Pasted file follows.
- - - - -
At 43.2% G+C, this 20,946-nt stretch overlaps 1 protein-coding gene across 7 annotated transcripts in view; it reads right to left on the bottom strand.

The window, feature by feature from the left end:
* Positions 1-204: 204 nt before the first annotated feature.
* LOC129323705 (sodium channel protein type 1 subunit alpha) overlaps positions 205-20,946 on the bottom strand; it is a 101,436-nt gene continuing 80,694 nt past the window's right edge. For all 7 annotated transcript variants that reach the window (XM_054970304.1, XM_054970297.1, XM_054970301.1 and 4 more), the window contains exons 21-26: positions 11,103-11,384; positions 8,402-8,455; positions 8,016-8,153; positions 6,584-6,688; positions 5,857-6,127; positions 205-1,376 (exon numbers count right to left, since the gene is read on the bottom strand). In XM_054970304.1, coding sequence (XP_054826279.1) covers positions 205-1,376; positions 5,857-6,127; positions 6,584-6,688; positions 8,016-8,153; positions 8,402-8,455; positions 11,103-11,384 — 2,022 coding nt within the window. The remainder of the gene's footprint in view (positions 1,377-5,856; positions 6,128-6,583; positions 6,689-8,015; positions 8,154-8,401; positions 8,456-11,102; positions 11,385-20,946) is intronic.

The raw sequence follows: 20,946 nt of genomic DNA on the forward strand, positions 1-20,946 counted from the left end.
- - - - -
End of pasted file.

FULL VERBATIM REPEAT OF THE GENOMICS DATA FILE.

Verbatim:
At 43.2% G+C, this 20,946-nt stretch overlaps 1 protein-coding gene across 7 annotated transcripts in view; it reads right to left on the bottom strand.

The window, feature by feature from the left end:
* Positions 1-204: 204 nt before the first annotated feature.
* LOC129323705 (sodium channel protein type 1 subunit alpha) overlaps positions 205-20,946 on the bottom strand; it is a 101,436-nt gene continuing 80,694 nt past the window's right edge. For all 7 annotated transcript variants that reach the window (XM_054970304.1, XM_054970297.1, XM_054970301.1 and 4 more), the window contains exons 21-26: positions 11,103-11,384; positions 8,402-8,455; positions 8,016-8,153; positions 6,584-6,688; positions 5,857-6,127; positions 205-1,376 (exon numbers count right to left, since the gene is read on the bottom strand). In XM_054970304.1, coding sequence (XP_054826279.1) covers positions 205-1,376; positions 5,857-6,127; positions 6,584-6,688; positions 8,016-8,153; positions 8,402-8,455; positions 11,103-11,384 — 2,022 coding nt within the window. The remainder of the gene's footprint in view (positions 1,377-5,856; positions 6,128-6,583; positions 6,689-8,015; positions 8,154-8,401; positions 8,456-11,102; positions 11,385-20,946) is intronic.

The raw sequence follows: 20,946 nt of genomic DNA on the forward strand, positions 1-20,946 counted from the left end.